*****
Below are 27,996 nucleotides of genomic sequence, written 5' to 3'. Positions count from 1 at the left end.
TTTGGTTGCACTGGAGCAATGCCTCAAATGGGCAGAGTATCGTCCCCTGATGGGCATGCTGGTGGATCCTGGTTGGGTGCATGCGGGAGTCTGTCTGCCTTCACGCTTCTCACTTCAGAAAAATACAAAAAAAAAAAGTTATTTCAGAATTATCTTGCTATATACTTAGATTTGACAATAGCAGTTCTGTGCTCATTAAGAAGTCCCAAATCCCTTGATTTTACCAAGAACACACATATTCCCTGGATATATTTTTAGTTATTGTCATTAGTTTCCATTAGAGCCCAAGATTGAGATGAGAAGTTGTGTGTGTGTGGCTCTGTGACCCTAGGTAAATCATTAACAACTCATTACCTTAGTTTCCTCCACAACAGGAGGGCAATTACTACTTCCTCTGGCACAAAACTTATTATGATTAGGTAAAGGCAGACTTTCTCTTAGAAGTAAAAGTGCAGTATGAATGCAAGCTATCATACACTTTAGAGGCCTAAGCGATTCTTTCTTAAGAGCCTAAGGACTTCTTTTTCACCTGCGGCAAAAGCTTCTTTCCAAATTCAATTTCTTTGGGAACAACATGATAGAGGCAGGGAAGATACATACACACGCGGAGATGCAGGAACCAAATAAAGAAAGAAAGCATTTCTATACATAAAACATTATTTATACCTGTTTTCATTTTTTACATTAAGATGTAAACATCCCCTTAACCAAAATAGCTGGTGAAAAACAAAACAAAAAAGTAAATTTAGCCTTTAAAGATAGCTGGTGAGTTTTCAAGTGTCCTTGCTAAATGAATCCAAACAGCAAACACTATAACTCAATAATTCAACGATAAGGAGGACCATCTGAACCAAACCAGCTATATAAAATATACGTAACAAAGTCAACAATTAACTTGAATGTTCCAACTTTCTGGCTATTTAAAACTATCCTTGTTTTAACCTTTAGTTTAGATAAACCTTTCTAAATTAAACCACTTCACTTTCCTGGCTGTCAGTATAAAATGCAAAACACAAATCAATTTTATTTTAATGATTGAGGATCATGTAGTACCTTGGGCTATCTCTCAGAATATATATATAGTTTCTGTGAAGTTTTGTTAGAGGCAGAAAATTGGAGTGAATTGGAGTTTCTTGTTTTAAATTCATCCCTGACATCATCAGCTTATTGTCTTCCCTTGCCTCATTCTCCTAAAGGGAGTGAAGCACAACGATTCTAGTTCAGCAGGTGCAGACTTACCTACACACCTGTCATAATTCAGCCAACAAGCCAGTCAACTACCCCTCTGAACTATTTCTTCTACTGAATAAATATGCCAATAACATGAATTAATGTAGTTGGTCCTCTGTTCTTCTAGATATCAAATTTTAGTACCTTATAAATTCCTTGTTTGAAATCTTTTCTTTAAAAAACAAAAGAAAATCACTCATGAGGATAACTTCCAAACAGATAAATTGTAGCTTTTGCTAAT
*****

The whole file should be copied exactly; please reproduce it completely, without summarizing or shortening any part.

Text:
Below are 27,996 nucleotides of genomic sequence, written 5' to 3'. Positions count from 1 at the left end.
TTTGGTTGCACTGGAGCAATGCCTCAAATGGGCAGAGTATCGTCCCCTGATGGGCATGCTGGTGGATCCTGGTTGGGTGCATGCGGGAGTCTGTCTGCCTTCACGCTTCTCACTTCAGAAAAATACAAAAAAAAAAAGTTATTTCAGAATTATCTTGCTATATACTTAGATTTGACAATAGCAGTTCTGTGCTCATTAAGAAGTCCCAAATCCCTTGATTTTACCAAGAACACACATATTCCCTGGATATATTTTTAGTTATTGTCATTAGTTTCCATTAGAGCCCAAGATTGAGATGAGAAGTTGTGTGTGTGTGGCTCTGTGACCCTAGGTAAATCATTAACAACTCATTACCTTAGTTTCCTCCACAACAGGAGGGCAATTACTACTTCCTCTGGCACAAAACTTATTATGATTAGGTAAAGGCAGACTTTCTCTTAGAAGTAAAAGTGCAGTATGAATGCAAGCTATCATACACTTTAGAGGCCTAAGCGATTCTTTCTTAAGAGCCTAAGGACTTCTTTTTCACCTGCGGCAAAAGCTTCTTTCCAAATTCAATTTCTTTGGGAACAACATGATAGAGGCAGGGAAGATACATACACACGCGGAGATGCAGGAACCAAATAAAGAAAGAAAGCATTTCTATACATAAAACATTATTTATACCTGTTTTCATTTTTTACATTAAGATGTAAACATCCCCTTAACCAAAATAGCTGGTGAAAAACAAAACAAAAAAGTAAATTTAGCCTTTAAAGATAGCTGGTGAGTTTTCAAGTGTCCTTGCTAAATGAATCCAAACAGCAAACACTATAACTCAATAATTCAACGATAAGGAGGACCATCTGAACCAAACCAGCTATATAAAATATACGTAACAAAGTCAACAATTAACTTGAATGTTCCAACTTTCTGGCTATTTAAAACTATCCTTGTTTTAACCTTTAGTTTAGATAAACCTTTCTAAATTAAACCACTTCACTTTCCTGGCTGTCAGTATAAAATGCAAAACACAAATCAATTTTATTTTAATGATTGAGGATCATGTAGTACCTTGGGCTATCTCTCAGAATATATATATAGTTTCTGTGAAGTTTTGTTAGAGGCAGAAAATTGGAGTGAATTGGAGTTTCTTGTTTTAAATTCATCCCTGACATCATCAGCTTATTGTCTTCCCTTGCCTCATTCTCCTAAAGGGAGTGAAGCACAACGATTCTAGTTCAGCAGGTGCAGACTTACCTACACACCTGTCATAATTCAGCCAACAAGCCAGTCAACTACCCCTCTGAACTATTTCTTCTACTGAATAAATATGCCAATAACATGAATTAATGTAGTTGGTCCTCTGTTCTTCTAGATATCAAATTTTAGTACCTTATAAATTCCTTGTTTGAAATCTTTTCTTTAAAAAACAAAAGAAAATCACTCATGAGGATAACTTCCAAACAGATAAATTGTAGCTTTTGCTAAT